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Lenovo ThinkPad E430 gone, Dell Latitude E6420 in

Dell Latitude E6420

The Lenovo ThinkPad E430 officially qualifies as the worst computer I ever owned. Fortunately, it was replaced by something better, even though "slower."

Okay, story time.

About 2.5 years ago, I spent a little over 700 bucks on a Lenovo ThinkPad E430. This was supposed to be "the good computer." Intel Core i5 3rd generation (which for a laptop is still quick even today,) fast graphics, new, fast, and I even bought an extended service plan for it.

Here's what happened over the course of those 2.5 years.

Hard drive almost-failure. Windows 7 one day reported to me that something was wrong with the HDD and that I really, really should get another one. So I made a system image backup, got another 7200RPM HDD 500GB HDD, got back up and running quick. No problem.

Side note: I already had in my possession a Cruicial M4 256GB SSD. Couldn't use it to put the system image to. Why? Because even though the image would have fit easily, the drive has a smaller capacity, so the Windows system image won't write to it. When you write a system image from a backup, the drive you write to must be same-capacity-or-larger. However, I did eventually get to finally use that SSD later. More on that in a moment.

Screen and keyboard failure. Broke within the first year. Had a service plan and used it. Replaced free of charge.

LCD ribbon cable failure. This is what killed the laptop.

Bear in mind before continuing that I know full well how to work on laptops and know how to replace a screen as well as the cable assembly. I've done it before several times, know how to properly take off a bezel, deal with the tiny screws, etc. Anyway..

As it turned out, the LCD cable next to the left side hinge was wearing out. Okay, no big deal, that cable is just 7 bucks on eBay.

Now in order to get to this cable installed on the E340, the whole laptop has to come apart. Back, front, keyboard, and so on...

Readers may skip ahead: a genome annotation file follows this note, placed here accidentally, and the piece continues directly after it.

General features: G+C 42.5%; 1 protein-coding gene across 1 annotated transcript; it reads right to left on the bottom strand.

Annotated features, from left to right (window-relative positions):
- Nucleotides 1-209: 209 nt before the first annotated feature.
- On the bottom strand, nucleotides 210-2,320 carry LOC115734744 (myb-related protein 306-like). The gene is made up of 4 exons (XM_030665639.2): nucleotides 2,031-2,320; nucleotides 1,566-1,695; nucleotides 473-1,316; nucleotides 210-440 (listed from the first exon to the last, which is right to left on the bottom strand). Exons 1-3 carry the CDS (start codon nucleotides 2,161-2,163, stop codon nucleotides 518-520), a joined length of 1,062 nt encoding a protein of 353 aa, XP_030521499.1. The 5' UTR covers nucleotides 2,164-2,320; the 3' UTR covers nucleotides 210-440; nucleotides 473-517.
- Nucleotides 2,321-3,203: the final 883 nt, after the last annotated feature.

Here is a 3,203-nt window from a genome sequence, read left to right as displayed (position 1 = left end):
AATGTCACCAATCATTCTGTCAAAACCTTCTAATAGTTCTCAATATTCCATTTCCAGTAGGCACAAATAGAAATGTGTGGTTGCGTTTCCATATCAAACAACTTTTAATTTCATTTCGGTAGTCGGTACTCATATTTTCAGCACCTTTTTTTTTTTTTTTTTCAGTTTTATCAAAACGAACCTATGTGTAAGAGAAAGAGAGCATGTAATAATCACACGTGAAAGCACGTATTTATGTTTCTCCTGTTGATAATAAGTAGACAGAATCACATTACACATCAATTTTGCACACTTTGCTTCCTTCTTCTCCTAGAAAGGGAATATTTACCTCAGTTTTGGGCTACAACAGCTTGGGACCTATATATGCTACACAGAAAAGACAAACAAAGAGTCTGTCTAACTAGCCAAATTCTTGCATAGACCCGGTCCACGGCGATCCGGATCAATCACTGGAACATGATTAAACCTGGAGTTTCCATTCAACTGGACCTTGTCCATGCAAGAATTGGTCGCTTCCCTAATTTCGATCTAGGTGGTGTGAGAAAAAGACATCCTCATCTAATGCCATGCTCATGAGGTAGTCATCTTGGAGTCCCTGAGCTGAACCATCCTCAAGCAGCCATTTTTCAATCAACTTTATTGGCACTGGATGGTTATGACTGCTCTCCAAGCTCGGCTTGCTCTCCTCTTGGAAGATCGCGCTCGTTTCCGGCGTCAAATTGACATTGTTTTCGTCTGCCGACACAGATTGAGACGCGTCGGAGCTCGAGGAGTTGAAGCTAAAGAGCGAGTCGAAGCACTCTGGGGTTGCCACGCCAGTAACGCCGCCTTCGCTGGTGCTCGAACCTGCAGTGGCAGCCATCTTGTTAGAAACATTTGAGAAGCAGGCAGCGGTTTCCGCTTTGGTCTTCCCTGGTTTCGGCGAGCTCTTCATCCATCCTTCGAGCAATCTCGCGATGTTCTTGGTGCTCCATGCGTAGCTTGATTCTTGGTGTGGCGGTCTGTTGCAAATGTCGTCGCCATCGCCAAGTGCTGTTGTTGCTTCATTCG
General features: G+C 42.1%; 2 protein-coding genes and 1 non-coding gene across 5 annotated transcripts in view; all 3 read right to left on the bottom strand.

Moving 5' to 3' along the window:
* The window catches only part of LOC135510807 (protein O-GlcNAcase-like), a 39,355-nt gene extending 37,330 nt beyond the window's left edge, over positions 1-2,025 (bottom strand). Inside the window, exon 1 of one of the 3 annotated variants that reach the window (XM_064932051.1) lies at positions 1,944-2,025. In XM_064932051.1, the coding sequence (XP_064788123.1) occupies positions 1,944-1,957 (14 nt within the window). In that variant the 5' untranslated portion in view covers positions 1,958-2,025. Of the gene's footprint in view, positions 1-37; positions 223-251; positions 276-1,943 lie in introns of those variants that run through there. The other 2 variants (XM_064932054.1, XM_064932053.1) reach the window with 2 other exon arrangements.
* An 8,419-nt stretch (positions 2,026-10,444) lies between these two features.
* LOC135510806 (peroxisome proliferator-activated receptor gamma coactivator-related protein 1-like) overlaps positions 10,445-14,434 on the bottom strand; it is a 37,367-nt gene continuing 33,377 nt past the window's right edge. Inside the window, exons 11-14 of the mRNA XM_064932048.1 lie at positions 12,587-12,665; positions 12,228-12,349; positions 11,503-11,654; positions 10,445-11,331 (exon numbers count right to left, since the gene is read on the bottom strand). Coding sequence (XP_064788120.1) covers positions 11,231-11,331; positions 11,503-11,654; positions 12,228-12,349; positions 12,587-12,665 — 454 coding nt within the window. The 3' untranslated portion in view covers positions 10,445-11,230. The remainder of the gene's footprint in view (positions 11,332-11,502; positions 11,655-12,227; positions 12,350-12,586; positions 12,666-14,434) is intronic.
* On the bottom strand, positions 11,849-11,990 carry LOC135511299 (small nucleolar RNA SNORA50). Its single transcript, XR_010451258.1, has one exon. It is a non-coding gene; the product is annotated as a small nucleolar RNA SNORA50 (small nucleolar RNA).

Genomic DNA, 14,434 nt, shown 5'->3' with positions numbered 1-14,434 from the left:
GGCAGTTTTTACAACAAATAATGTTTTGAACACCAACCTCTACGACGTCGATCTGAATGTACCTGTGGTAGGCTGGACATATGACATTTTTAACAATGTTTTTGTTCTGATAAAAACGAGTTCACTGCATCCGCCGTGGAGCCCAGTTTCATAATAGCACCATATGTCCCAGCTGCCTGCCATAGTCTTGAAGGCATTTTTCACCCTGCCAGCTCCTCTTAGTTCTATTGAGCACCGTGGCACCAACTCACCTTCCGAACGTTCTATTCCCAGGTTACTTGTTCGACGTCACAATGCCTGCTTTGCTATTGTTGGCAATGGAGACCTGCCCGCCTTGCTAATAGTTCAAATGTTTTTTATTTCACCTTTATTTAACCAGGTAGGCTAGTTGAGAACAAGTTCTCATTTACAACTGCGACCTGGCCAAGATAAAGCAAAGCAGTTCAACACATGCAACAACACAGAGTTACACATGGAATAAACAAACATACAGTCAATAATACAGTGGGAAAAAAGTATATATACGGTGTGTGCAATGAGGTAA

...and that's where things went horribly wrong.

I started to disassemble the unit, and screw posts started crumbing and cracking off. Could not believe it. This is supposed to be a business grade ThinkPad, and screw posts cracking off is not supposed to happen. No, I was not being forceful with the unit, nor was I rushing. The screw posts were simply brittle and junk. For old laptops with old plastics, sure, I can understand a screw post cracking off. But on a business grade ThinkPad that's under 3 years old? That's bad.

Believe it or not, I was willing to deal with this since the laptop sits on a desk most of the time. I figured I would just get the laptop back together as best I could and make do.

But then, as I was reinstalling the keyboard with its 4 small ribbon cables, *plik*, one of them snapped as I was reinserting it. The connector just broke right off like a twig. And I was barely putting any pressure on it. I've connected so many of these before, and I've never had one just break like that so easily.

Well, that was it. Stick a fork in it, it's done.

Yeah, I was ticked off. But fortunately, I lost no data because, oddly enough, the non-original part, the 500GB HDD (this specific one, for those interested,) was still working just fine and dandy. And in fact, it still does. That HDD gets rave reviews and I totally understand why. Good drive.

Enter the Latitude

Right. So I needed another laptop, and needed one quick. And it had to be cheap, but fast.